In keeping with the mission statement of Cedars-Sinai, the Division of Thoracic Surgery is committed to education and community outreach. The division has been at the forefront of thoracic surgery, with education and training of current and future surgeons being one of the major components of the mission of the division. Robert J. McKenna Jr., MD, Harmik J. Soukiasian, MD, and Heather Merry, MD, have published a combined two books and more than 400 articles and chapters.

Having developed minimally invasive surgery for lung cancer, they share their knowledge with 15 courses in video-assisted thoracoscopic surgery per year at Cedars-Sinai and trips to four or five countries per year to operate and lecture. Almost every day, McKenna and his team host visiting professors and surgeons from around the world to demonstrate leading-edge surgical techniques. Each year, several foreign surgeons do extended observational shadowing externships.

The commitment to education extends to residents and fellows in training as well. Soukiasian and McKenna created a general thoracic educational course for cardio-thoracic residents to supplement their training programs. This unique course offers didactic lectures relevant to current topics in thoracic surgery, hands-on surgical techniques tissue laboratory and observation of surgical procedures with leaders in thoracic surgery.

In additional to the Cedars-Sinai faculty, the faculty includes Daniel Miller, MD, chief of thoracic surgery at Emory University, and Scott Swanson, MD, chief of minimally invasive thoracic surgery at Harvard Brigham and Women's Hospital. The success and popularity with residents and fellows led to offering the course twice per year.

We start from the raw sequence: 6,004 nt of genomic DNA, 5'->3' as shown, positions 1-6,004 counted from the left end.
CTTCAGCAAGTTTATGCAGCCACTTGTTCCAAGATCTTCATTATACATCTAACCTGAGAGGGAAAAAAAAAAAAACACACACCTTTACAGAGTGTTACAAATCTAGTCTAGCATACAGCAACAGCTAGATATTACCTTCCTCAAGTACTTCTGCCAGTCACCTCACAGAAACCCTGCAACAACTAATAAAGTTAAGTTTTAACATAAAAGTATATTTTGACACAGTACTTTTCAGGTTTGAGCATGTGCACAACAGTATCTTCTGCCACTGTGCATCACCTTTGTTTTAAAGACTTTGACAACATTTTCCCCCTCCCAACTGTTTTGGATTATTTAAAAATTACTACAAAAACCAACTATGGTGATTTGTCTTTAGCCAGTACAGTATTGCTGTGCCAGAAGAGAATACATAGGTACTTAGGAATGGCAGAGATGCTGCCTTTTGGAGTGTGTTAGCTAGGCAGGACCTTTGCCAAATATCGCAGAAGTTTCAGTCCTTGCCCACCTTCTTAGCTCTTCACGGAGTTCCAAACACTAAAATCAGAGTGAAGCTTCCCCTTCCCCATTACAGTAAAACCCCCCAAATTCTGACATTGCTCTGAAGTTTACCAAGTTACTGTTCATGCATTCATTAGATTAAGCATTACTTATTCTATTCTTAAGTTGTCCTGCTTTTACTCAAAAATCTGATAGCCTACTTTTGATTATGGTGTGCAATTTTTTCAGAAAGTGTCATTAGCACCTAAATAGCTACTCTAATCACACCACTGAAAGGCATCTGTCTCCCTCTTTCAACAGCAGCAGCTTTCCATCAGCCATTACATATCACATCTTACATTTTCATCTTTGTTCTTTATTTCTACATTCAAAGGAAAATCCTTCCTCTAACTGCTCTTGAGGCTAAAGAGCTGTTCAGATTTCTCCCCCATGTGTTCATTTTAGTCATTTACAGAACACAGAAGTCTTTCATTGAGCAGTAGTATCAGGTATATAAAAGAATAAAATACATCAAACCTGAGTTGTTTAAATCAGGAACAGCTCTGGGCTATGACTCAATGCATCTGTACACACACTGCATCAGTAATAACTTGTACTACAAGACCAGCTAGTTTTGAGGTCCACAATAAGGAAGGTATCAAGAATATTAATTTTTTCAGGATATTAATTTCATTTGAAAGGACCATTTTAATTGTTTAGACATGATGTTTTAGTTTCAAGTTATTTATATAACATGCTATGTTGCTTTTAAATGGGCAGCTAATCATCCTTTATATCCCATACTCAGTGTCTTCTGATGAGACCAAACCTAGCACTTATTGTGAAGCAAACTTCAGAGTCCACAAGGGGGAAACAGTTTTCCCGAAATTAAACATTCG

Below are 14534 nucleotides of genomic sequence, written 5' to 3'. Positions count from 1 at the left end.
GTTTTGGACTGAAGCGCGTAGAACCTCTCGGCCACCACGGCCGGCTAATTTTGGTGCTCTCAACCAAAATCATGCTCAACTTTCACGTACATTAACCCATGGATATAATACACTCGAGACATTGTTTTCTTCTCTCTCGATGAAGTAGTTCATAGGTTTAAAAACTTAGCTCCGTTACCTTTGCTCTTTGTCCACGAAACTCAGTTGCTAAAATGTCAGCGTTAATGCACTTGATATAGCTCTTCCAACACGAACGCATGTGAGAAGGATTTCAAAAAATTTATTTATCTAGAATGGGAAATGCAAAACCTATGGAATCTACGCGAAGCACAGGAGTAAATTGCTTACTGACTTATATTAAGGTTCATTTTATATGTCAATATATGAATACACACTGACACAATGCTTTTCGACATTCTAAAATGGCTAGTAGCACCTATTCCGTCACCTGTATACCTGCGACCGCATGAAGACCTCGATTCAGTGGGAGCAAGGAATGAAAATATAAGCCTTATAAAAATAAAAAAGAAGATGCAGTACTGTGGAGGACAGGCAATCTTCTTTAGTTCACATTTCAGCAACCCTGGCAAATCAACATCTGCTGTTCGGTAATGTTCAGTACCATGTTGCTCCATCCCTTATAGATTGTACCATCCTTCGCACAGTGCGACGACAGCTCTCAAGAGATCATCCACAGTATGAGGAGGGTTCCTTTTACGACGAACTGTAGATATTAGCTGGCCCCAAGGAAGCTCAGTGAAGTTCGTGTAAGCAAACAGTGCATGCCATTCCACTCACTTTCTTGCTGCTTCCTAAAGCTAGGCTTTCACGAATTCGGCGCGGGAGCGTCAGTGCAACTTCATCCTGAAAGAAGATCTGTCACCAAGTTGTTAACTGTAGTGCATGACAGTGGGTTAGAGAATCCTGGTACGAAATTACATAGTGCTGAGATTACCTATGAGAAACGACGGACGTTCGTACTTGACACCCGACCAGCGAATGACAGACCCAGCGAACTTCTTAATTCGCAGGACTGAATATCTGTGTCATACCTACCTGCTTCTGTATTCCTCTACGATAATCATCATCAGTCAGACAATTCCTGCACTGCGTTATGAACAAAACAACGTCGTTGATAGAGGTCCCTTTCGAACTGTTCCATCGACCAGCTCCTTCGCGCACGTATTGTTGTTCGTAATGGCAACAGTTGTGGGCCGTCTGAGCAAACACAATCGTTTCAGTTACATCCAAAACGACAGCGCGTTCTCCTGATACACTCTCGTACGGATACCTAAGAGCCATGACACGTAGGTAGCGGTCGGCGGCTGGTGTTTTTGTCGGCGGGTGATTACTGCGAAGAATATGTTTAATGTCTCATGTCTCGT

Community outreach is also quite important to the division of thoracic surgery. Our newest partner, Heather Merry, MD, is expanding the respiratory failure program through lectures on shortness of breath, emphysema and lung transplantation to both practicing physicians in the community and patients in pulmonary rehabilitation programs and better-breather clubs.

This year, we will host the 12th annual lung cancer survivors day, during which faculty from different specialties at Cedars-Sinai deliver educational lectures. Additionally, Soukiasian, Mark Pimentel, MD, director of GI Motility, and Christopher Chang, MD, PhD, also from the GI Motility service, established an educational seminar for patients and the community on reflux, Barrett's, irritable bowel syndrome and small bowel intestinal bacterial overgrowth.

McKenna and his team continue to develop and improve the thoracic division to maintain the division's world-renowned reputation as a leader in thoracic surgery.

Paper Documents Long-Term Outcomes of Minimally Invasive Spine Surgery

A paper published by four members of the Spine Center has received considerable national attention as the first to document long-term outcomes of minimally invasive surgery for spinal deformity.

"Long-term 2- to 5-Year Clinical and Functional Outcomes of Minimally Invasive Surgery for Adult Scoliosis" was published in the August issue of the journal Spine.

The authors are Neel Anand, MD, Mch Orth, Eli M. Baron, MD, Babak Khandehroo, MD, and Sheila Kahwaty, PA-C.

MIS Adult Scoliosis - Spine 2013 (PDF)

Annual Meeting of Medical Staff Is Oct. 21

The annual meeting of the medical staff is scheduled for Monday, Oct. 21, from 11:30 a.m.-1:30 p.m. in Harvey Morse Auditorium.

Agenda items include the chief of staff report, CEO report and executive update, the Chief of Staff Award, and the 2013 Pioneer in Medicine Award.